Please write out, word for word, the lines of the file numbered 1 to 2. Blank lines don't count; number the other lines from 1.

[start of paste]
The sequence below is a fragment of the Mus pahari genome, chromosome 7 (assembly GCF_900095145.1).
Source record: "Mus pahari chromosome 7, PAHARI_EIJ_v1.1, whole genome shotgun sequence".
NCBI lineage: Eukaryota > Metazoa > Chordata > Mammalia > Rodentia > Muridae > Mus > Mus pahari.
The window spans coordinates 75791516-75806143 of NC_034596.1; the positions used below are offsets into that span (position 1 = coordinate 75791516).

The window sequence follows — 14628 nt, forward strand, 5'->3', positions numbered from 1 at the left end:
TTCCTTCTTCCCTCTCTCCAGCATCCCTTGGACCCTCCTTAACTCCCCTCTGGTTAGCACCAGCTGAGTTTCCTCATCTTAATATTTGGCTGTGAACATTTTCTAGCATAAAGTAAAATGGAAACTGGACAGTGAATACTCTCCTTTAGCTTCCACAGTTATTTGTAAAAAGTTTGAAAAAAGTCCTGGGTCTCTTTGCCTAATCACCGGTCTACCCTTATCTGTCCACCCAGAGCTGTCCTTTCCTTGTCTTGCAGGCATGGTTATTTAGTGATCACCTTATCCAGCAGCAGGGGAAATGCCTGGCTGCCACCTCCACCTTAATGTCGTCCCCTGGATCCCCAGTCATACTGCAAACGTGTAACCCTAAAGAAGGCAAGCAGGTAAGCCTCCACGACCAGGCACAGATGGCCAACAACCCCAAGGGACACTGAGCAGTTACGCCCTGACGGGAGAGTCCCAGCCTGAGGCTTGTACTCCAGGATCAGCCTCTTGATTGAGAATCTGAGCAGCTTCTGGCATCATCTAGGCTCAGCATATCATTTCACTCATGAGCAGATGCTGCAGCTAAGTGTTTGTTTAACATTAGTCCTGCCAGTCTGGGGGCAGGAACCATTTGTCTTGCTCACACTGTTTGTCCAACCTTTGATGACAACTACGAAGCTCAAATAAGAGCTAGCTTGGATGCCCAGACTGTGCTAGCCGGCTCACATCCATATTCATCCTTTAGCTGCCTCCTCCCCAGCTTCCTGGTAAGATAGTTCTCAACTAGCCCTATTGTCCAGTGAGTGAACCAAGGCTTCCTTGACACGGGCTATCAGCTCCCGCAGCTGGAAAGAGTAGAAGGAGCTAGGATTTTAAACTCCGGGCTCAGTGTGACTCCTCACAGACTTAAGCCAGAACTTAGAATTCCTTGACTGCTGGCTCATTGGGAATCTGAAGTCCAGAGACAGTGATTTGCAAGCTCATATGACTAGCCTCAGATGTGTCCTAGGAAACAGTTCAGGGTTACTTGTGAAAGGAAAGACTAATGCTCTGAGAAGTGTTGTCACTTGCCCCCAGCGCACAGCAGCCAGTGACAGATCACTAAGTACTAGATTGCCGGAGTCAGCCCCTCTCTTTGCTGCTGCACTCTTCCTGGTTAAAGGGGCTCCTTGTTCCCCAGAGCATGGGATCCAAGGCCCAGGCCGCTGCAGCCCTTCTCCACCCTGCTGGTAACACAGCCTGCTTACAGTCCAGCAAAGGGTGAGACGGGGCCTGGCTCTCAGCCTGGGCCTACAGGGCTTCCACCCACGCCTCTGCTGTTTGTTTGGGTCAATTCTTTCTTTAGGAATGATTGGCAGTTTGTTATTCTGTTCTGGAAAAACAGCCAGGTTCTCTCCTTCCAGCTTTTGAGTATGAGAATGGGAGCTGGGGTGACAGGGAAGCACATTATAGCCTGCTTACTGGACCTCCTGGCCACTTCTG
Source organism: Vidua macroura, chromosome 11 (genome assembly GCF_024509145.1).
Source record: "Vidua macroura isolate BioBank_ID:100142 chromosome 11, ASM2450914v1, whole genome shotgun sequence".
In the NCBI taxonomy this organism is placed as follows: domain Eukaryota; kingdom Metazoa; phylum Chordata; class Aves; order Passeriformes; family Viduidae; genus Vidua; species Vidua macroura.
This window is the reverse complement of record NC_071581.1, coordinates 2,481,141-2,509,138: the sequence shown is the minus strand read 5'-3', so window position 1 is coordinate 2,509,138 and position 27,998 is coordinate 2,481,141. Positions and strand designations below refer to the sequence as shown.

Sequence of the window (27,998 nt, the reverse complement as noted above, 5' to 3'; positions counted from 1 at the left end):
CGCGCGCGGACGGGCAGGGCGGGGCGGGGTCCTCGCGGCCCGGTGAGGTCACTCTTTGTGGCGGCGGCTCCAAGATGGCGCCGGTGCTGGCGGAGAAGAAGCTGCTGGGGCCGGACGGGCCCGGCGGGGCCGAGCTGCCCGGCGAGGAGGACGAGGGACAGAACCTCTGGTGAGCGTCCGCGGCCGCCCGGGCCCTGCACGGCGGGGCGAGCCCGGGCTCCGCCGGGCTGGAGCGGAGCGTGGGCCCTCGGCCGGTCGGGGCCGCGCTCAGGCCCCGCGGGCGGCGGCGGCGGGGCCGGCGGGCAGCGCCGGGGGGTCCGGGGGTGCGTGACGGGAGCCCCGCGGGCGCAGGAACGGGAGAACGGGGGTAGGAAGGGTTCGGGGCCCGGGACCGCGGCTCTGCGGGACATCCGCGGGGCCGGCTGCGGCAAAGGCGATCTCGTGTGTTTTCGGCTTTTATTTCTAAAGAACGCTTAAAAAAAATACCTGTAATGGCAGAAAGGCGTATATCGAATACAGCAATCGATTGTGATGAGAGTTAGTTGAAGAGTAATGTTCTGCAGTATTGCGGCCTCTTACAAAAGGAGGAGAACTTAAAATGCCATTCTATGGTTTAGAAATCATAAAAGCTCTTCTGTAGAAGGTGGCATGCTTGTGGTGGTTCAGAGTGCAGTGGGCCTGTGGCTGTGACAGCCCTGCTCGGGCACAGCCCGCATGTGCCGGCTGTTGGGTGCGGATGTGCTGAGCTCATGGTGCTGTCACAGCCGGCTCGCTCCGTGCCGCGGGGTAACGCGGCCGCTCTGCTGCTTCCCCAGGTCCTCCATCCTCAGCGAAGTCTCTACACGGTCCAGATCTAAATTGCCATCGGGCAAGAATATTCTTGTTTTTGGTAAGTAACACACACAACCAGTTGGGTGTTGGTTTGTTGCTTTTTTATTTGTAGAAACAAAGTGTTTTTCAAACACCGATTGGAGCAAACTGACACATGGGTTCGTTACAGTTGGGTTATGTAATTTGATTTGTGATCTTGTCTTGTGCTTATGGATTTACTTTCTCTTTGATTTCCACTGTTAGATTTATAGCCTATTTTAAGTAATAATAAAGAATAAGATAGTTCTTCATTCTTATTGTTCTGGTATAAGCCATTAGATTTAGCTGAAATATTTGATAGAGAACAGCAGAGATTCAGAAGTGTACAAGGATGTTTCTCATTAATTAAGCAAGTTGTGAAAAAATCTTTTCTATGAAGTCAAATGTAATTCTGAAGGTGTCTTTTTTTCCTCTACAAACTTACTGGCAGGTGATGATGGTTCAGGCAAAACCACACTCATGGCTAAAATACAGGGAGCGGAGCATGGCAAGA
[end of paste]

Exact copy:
The sequence below is a fragment of the Mus pahari genome, chromosome 7 (assembly GCF_900095145.1).
Source record: "Mus pahari chromosome 7, PAHARI_EIJ_v1.1, whole genome shotgun sequence".